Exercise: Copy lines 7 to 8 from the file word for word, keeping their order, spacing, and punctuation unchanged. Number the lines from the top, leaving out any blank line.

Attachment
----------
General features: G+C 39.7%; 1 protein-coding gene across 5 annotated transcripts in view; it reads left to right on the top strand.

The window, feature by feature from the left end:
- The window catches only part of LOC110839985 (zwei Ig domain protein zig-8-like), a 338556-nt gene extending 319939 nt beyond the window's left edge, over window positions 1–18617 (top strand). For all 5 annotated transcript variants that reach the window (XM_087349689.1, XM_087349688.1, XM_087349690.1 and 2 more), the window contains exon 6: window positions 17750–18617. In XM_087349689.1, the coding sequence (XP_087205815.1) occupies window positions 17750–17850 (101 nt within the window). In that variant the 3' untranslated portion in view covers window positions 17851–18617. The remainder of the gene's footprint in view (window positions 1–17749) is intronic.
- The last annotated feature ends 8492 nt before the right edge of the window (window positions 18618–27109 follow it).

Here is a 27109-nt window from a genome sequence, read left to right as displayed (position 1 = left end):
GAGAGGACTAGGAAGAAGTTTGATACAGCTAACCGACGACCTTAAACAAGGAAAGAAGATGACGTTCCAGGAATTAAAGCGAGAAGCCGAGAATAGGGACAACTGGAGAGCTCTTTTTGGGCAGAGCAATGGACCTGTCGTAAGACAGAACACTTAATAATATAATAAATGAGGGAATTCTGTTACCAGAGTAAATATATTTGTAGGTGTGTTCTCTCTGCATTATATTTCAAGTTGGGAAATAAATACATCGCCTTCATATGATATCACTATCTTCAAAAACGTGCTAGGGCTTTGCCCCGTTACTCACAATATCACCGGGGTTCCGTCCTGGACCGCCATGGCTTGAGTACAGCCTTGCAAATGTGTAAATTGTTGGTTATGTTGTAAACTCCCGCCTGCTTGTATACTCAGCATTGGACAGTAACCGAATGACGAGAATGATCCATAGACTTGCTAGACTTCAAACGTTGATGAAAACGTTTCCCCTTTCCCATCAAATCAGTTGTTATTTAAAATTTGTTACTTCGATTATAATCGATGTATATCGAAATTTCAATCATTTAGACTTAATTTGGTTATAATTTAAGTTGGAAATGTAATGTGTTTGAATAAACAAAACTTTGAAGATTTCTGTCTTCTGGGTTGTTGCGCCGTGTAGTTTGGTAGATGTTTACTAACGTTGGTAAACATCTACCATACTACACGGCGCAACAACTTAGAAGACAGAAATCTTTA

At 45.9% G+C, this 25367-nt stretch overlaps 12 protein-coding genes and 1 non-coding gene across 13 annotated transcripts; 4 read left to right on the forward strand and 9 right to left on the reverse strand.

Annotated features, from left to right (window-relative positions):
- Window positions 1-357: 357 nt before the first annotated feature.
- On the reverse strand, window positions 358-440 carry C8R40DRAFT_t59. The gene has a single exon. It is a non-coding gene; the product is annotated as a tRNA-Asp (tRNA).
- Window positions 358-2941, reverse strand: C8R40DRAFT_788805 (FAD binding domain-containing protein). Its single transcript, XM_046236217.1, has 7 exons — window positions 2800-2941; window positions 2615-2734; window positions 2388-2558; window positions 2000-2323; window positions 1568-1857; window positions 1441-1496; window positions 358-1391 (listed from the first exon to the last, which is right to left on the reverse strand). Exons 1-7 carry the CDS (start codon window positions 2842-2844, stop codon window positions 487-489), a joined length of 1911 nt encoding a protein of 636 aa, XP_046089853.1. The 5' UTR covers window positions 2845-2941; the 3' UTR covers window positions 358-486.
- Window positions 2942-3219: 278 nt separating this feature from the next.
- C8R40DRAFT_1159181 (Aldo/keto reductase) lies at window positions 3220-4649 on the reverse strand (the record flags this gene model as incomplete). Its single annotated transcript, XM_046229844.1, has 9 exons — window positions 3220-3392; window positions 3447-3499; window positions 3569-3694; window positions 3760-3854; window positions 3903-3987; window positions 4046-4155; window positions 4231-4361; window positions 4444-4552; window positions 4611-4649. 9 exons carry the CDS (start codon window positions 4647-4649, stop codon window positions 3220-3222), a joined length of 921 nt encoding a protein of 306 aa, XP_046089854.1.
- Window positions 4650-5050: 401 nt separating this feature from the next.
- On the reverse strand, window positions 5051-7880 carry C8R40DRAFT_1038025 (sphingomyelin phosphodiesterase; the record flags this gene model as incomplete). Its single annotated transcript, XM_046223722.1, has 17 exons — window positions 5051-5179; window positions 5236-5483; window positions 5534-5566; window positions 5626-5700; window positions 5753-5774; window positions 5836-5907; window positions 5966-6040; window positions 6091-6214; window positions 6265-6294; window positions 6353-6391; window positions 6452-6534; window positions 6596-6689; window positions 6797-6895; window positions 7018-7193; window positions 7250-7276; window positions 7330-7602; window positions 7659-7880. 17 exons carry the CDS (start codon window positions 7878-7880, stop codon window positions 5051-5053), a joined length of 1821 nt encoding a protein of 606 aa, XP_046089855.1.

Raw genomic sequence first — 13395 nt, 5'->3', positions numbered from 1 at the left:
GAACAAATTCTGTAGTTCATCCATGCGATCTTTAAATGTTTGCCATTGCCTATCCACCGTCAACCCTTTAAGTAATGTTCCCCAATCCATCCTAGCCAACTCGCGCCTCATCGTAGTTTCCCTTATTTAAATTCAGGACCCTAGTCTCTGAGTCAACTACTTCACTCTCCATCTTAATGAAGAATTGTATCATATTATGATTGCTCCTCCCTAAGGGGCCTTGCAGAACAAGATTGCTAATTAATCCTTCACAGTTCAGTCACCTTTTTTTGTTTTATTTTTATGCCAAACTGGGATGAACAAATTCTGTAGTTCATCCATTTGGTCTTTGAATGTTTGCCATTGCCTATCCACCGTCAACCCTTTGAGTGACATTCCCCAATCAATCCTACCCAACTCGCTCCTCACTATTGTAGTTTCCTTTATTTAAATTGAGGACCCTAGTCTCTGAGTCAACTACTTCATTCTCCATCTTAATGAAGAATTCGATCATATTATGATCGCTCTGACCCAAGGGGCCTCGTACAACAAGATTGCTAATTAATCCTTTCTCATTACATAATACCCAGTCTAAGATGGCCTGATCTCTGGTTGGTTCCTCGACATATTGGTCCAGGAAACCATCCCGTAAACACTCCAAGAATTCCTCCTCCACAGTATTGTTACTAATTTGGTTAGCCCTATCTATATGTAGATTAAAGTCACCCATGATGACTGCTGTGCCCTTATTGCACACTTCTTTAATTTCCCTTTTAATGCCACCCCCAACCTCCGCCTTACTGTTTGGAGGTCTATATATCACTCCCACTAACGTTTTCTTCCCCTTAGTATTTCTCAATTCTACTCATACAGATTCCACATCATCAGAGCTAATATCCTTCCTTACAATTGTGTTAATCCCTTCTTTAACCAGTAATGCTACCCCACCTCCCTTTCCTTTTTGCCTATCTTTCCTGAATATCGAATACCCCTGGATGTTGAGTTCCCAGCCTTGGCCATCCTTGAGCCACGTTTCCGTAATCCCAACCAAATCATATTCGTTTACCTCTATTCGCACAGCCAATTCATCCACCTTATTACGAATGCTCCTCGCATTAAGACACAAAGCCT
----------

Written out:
At 45.9% G+C, this 25367-nt stretch overlaps 12 protein-coding genes and 1 non-coding gene across 13 annotated transcripts; 4 read left to right on the forward strand and 9 right to left on the reverse strand.

Annotated features, from left to right (window-relative positions):